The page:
Marietta, GA: Bio-Polymer Slurry Trench, Permeable Reactive Barrier Installation at Air Force Plant 6
Air Force plant 6 is located in Marietta, GA and is utilized by the federal government for the manufacture and assembly of military aircraft. The F-22 Raptor is currently manufactured at the site. The Air Force Center for Engineering Excellence (AFCEE) tasked GSI's client, the engineering firm of CH2M Hill, Inc. with the installation of a permeable reactive barrier to mitigate chlorinated solvent contamination in the groundwater along the eastern perimeter of the site. The contaminant present in the groundwater and soil in this area is due to releases from a former plating shop operation on post. A permeable reactive barrier is an underground slurry-trench installation that when complete, leaves behind a permeable lens. This lens is oriented so that potentially contaminated groundwater will flow through. The addition of an environmental reagent to the permeable lens creates a matrix by which the contaminated groundwater undergoes remedial action. In this case the permeable lens was constructed of sand. This sand matrix was outfitted with a well-point system designed to allow the operator to inject a liquid carbon source.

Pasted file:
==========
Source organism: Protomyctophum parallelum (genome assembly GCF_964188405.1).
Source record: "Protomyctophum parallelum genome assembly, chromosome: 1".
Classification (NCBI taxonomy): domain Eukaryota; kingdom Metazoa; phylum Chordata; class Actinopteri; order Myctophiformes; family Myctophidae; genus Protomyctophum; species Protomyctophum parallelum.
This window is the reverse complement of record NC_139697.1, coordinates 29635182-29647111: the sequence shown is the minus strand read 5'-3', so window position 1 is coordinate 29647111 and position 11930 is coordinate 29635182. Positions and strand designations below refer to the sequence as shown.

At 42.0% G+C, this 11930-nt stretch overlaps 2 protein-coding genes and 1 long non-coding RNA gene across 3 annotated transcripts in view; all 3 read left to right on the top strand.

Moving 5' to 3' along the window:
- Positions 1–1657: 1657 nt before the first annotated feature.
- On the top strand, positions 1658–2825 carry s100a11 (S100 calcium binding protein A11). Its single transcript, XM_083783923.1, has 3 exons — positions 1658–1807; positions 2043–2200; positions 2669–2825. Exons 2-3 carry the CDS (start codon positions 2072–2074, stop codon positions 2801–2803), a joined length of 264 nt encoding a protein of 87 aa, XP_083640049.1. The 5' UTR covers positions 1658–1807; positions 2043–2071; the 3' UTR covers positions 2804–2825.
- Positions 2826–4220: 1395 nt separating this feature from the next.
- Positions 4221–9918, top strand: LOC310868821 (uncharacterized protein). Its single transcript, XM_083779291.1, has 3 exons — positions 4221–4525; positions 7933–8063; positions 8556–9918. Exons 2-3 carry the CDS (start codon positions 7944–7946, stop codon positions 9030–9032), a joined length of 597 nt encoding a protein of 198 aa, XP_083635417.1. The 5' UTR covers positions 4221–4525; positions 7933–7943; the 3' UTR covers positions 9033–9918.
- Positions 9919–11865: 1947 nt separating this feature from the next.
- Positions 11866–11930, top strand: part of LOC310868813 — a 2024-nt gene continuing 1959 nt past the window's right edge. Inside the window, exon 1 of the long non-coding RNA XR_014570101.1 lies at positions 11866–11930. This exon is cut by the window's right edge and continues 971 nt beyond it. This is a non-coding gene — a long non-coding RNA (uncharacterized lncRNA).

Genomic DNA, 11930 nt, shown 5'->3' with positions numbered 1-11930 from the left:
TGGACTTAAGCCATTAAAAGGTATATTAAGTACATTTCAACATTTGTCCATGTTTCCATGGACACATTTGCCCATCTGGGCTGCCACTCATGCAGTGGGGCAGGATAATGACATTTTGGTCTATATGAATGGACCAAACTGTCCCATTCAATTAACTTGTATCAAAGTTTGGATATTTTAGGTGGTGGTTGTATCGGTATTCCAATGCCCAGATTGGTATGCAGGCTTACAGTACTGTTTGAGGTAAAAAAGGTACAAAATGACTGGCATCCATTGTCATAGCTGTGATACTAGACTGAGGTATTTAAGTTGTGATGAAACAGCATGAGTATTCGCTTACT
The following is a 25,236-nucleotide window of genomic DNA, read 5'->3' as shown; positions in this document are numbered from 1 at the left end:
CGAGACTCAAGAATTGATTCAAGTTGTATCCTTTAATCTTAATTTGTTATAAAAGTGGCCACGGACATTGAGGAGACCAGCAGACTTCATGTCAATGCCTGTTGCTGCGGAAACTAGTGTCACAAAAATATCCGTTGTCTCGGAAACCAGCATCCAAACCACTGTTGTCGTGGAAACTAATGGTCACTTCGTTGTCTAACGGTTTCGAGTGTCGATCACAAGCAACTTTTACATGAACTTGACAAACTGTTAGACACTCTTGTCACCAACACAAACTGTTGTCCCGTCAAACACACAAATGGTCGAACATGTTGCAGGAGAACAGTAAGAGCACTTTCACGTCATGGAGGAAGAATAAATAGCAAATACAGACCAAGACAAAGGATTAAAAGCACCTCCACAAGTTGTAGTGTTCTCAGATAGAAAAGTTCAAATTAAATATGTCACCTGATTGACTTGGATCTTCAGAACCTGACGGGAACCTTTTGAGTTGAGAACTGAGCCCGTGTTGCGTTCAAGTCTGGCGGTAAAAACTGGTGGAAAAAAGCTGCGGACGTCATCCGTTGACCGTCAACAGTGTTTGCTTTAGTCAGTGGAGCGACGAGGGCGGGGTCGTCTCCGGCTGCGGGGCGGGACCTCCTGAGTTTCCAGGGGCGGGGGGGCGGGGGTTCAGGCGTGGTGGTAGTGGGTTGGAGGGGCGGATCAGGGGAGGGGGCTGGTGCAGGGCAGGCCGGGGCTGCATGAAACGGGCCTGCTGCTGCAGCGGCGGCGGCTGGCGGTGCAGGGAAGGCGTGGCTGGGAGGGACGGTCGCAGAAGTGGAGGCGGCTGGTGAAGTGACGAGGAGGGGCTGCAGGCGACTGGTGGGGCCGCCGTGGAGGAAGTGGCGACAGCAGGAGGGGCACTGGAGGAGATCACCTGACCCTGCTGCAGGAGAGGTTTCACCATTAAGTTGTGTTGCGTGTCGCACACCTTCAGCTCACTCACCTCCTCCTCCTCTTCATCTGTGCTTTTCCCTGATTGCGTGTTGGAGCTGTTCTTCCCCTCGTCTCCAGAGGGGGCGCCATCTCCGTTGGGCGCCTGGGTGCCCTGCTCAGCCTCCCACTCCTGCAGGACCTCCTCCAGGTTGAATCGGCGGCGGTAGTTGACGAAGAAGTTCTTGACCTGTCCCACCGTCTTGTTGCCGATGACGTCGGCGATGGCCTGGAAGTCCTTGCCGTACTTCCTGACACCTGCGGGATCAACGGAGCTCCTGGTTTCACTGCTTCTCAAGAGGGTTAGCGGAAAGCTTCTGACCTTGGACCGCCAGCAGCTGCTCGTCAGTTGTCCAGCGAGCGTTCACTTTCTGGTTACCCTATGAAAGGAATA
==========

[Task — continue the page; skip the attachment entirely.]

CH2M Hill turned to GSI to design and construct the PRB, taking good advantage of our expertise in slurry trenching methodologies. Work on this project took place in two distinct phases. First excavation from the ground surface to approximately 77-feet below grade was performed with a standard long-stick hydraulic excavator. Thereafter, a clamshell excavator was utilized to reach depths of up to 94-feet. All of this work was completed while the trench was kept full of natural bio-polymer slurry. The slurry has the proper physical characteristics to hold open the trench as well as being easily metabolized to a viscosity near that of water via simple enzymatic reaction. The slurry percolates naturally along with the ground water at the site once metabolized.
Two 30-inch storm sewer mains were rerouted to accommodate the work. One 48-inch sewer main had to remain in place during construction. GSI crews fashioned a support system and monitored movement of this sewer main throughout the rainy season. All sewer mains were put back into service at projects end. Sand was introduced into the trench excavation to act as the aforementioned permeable lens and the project completed with the installation of the well-point system and site restoration activities. Work on this project was predicated on a fast track schedule and completed accordingly.